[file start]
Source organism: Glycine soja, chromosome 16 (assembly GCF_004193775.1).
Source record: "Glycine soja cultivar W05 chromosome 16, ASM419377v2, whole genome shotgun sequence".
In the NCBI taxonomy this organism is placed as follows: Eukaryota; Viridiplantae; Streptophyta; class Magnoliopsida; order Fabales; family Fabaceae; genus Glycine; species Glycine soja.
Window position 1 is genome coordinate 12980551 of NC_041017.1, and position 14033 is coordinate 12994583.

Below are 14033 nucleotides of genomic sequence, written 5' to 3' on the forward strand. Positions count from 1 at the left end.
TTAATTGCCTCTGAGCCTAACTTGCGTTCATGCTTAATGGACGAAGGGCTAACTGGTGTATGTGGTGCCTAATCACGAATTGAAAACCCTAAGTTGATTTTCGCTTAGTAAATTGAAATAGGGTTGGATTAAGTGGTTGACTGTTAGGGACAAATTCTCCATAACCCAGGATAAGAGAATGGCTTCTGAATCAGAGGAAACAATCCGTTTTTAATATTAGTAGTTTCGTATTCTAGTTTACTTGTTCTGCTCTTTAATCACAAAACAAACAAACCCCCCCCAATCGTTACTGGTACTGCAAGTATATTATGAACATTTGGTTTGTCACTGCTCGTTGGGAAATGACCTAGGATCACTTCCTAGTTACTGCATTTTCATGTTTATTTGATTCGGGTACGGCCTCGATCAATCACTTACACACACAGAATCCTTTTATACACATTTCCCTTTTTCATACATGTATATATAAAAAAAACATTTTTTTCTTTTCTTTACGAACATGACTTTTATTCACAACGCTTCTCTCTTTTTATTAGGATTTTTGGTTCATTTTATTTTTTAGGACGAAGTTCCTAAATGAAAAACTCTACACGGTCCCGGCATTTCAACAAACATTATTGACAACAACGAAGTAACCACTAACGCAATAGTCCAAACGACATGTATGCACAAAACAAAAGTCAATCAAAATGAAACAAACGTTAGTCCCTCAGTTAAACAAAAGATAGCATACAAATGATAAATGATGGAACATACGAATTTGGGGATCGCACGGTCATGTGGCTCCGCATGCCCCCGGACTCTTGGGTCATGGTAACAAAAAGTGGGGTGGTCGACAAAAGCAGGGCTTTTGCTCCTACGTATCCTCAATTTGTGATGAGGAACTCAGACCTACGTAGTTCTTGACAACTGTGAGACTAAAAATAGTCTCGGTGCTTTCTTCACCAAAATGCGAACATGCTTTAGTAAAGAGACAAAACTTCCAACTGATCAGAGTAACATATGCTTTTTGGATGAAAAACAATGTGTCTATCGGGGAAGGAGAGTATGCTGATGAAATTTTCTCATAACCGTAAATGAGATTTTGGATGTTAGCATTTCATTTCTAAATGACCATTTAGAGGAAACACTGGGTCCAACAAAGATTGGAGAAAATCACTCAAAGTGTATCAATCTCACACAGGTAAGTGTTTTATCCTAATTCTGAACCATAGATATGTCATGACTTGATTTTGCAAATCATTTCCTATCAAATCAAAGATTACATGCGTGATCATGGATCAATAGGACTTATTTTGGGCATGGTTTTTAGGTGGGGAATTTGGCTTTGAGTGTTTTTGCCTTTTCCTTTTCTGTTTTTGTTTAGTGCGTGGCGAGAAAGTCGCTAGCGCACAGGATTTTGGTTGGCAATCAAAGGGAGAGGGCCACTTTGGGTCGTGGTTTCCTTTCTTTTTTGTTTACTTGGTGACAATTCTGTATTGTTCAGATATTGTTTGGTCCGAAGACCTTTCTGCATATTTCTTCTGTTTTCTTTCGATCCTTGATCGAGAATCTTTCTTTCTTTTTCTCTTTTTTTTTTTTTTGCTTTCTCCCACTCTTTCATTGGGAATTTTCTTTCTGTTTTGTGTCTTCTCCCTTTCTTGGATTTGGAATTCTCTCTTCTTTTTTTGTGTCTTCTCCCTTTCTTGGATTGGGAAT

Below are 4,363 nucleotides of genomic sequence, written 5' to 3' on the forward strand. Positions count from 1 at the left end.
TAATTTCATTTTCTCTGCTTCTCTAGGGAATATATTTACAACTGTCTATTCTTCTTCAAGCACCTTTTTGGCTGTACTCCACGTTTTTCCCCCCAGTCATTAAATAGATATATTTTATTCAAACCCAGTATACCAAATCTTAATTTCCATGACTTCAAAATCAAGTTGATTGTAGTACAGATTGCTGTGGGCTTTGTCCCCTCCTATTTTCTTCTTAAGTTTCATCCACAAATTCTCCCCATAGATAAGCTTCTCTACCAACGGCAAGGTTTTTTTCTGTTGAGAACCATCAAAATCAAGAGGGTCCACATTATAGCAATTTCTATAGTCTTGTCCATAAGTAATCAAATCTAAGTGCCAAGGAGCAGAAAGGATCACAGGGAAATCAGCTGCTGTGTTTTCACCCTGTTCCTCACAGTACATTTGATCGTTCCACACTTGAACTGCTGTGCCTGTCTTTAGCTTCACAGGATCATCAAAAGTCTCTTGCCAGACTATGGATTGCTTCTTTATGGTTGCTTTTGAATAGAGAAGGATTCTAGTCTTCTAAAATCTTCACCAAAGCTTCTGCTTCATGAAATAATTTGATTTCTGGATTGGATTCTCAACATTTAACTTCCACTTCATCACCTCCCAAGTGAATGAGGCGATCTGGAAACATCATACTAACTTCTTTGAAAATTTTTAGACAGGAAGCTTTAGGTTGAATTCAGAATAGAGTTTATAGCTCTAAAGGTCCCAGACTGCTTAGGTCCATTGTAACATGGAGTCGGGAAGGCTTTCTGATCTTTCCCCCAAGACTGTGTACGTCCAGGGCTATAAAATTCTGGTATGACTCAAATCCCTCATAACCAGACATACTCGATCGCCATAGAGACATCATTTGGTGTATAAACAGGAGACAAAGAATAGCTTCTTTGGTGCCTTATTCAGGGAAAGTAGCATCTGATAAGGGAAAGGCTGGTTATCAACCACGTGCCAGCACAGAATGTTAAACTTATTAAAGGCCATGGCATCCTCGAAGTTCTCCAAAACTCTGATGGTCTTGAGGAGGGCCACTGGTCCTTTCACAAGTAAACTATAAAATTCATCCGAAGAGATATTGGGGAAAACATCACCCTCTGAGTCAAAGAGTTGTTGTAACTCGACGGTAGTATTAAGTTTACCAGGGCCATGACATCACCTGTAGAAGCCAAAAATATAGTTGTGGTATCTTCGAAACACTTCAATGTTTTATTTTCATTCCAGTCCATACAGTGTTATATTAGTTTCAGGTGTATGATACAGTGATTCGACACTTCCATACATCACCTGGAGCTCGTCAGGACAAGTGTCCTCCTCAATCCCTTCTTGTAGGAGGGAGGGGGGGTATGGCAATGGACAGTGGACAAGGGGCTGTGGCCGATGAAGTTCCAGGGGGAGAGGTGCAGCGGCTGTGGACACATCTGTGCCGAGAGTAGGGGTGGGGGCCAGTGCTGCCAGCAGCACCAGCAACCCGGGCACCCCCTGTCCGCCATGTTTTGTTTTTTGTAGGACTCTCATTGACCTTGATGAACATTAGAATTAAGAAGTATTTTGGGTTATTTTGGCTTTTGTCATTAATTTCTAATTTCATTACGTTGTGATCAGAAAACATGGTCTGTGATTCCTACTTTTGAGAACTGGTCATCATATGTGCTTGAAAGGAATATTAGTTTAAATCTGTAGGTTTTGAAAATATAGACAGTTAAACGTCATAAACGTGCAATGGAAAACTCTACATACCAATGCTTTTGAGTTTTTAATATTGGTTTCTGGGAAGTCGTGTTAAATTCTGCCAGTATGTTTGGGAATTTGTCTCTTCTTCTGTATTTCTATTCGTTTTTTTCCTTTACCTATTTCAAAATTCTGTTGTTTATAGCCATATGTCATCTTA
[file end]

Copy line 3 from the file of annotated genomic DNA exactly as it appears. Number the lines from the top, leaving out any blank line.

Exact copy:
In the NCBI taxonomy this organism is placed as follows: Eukaryota; Viridiplantae; Streptophyta; class Magnoliopsida; order Fabales; family Fabaceae; genus Glycine; species Glycine soja.